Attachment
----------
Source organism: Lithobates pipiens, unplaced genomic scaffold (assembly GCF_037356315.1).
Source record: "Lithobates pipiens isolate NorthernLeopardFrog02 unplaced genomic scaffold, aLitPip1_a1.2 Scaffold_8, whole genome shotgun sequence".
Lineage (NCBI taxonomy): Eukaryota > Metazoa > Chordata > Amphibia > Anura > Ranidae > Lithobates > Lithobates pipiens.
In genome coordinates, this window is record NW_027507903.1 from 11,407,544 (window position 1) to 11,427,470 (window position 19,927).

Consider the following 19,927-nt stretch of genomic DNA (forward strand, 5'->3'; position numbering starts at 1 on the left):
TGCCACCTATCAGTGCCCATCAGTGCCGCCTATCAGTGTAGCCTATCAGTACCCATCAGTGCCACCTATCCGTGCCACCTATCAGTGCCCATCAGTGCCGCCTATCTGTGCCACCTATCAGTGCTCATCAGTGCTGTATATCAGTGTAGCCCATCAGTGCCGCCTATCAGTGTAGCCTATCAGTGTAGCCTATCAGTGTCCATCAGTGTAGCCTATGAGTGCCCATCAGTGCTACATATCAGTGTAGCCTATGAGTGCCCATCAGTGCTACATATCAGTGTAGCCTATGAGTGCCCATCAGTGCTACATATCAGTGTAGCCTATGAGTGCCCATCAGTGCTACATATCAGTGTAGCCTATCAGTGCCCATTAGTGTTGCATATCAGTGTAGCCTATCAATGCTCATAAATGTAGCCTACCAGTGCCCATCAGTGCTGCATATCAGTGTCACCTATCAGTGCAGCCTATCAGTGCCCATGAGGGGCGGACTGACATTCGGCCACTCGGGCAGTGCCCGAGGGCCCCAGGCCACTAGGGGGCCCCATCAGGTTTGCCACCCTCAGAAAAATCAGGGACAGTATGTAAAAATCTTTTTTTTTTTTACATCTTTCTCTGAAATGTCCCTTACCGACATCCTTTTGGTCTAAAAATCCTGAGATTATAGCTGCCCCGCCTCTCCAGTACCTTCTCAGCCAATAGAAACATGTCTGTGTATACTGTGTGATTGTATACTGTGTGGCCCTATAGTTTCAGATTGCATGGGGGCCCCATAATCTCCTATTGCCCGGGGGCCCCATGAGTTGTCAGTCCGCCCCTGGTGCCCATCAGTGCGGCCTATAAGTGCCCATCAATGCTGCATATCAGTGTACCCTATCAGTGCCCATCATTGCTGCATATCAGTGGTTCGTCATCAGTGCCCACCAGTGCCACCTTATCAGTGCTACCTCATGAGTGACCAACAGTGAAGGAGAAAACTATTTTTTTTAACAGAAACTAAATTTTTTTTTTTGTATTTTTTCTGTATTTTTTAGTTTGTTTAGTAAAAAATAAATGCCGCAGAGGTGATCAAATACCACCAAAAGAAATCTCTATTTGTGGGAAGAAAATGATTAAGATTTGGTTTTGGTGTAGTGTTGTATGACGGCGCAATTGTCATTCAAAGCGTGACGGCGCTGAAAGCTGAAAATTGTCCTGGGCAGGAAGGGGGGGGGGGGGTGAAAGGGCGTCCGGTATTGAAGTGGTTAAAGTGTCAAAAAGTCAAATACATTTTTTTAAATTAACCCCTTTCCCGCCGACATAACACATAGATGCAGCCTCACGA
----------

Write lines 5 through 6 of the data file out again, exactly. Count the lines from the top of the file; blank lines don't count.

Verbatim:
Consider the following 19,927-nt stretch of genomic DNA (forward strand, 5'->3'; position numbering starts at 1 on the left):
TGCCACCTATCAGTGCCCATCAGTGCCGCCTATCAGTGTAGCCTATCAGTACCCATCAGTGCCACCTATCCGTGCCACCTATCAGTGCCCATCAGTGCCGCCTATCTGTGCCACCTATCAGTGCTCATCAGTGCTGTATATCAGTGTAGCCCATCAGTGCCGCCTATCAGTGTAGCCTATCAGTGTAGCCTATCAGTGTCCATCAGTGTAGCCTATGAGTGCCCATCAGTGCTACATATCAGTGTAGCCTATGAGTGCCCATCAGTGCTACATATCAGTGTAGCCTATGAGTGCCCATCAGTGCTACATATCAGTGTAGCCTATGAGTGCCCATCAGTGCTACATATCAGTGTAGCCTATCAGTGCCCATTAGTGTTGCATATCAGTGTAGCCTATCAATGCTCATAAATGTAGCCTACCAGTGCCCATCAGTGCTGCATATCAGTGTCACCTATCAGTGCAGCCTATCAGTGCCCATGAGGGGCGGACTGACATTCGGCCACTCGGGCAGTGCCCGAGGGCCCCAGGCCACTAGGGGGCCCCATCAGGTTTGCCACCCTCAGAAAAATCAGGGACAGTATGTAAAAATCTTTTTTTTTTTTACATCTTTCTCTGAAATGTCCCTTACCGACATCCTTTTGGTCTAAAAATCCTGAGATTATAGCTGCCCCGCCTCTCCAGTACCTTCTCAGCCAATAGAAACATGTCTGTGTATACTGTGTGATTGTATACTGTGTGGCCCTATAGTTTCAGATTGCATGGGGGCCCCATAATCTCCTATTGCCCGGGGGCCCCATGAGTTGTCAGTCCGCCCCTGGTGCCCATCAGTGCGGCCTATAAGTGCCCATCAATGCTGCATATCAGTGTACCCTATCAGTGCCCATCATTGCTGCATATCAGTGGTTCGTCATCAGTGCCCACCAGTGCCACCTTATCAGTGCTACCTCATGAGTGACCAACAGTGAAGGAGAAAACTATTTTTTTTAACAGAAACTAAATTTTTTTTTTTGTATTTTTTCTGTATTTTTTAGTTTGTTTAGTAAAAAATAAATGCCGCAGAGGTGATCAAATACCACCAAAAGAAATCTCTATTTGTGGGAAGAAAATGATTAAGATTTGGTTTTGGTGTAGTGTTGTATGACGGCGCAATTGTCATTCAAAGCGTGACGGCGCTGAAAGCTGAAAATTGTCCTGGGCAGGAAGGGGGGGGGGGGGTGAAAGGGCGTCCGGTATTGAAGTGGTTAAAGTGTCAAAAAGTCAAATACATTTTTTTAAATTAACCCCTTTCCCGCCGACATAACACATAGATGCAGCCTCACGA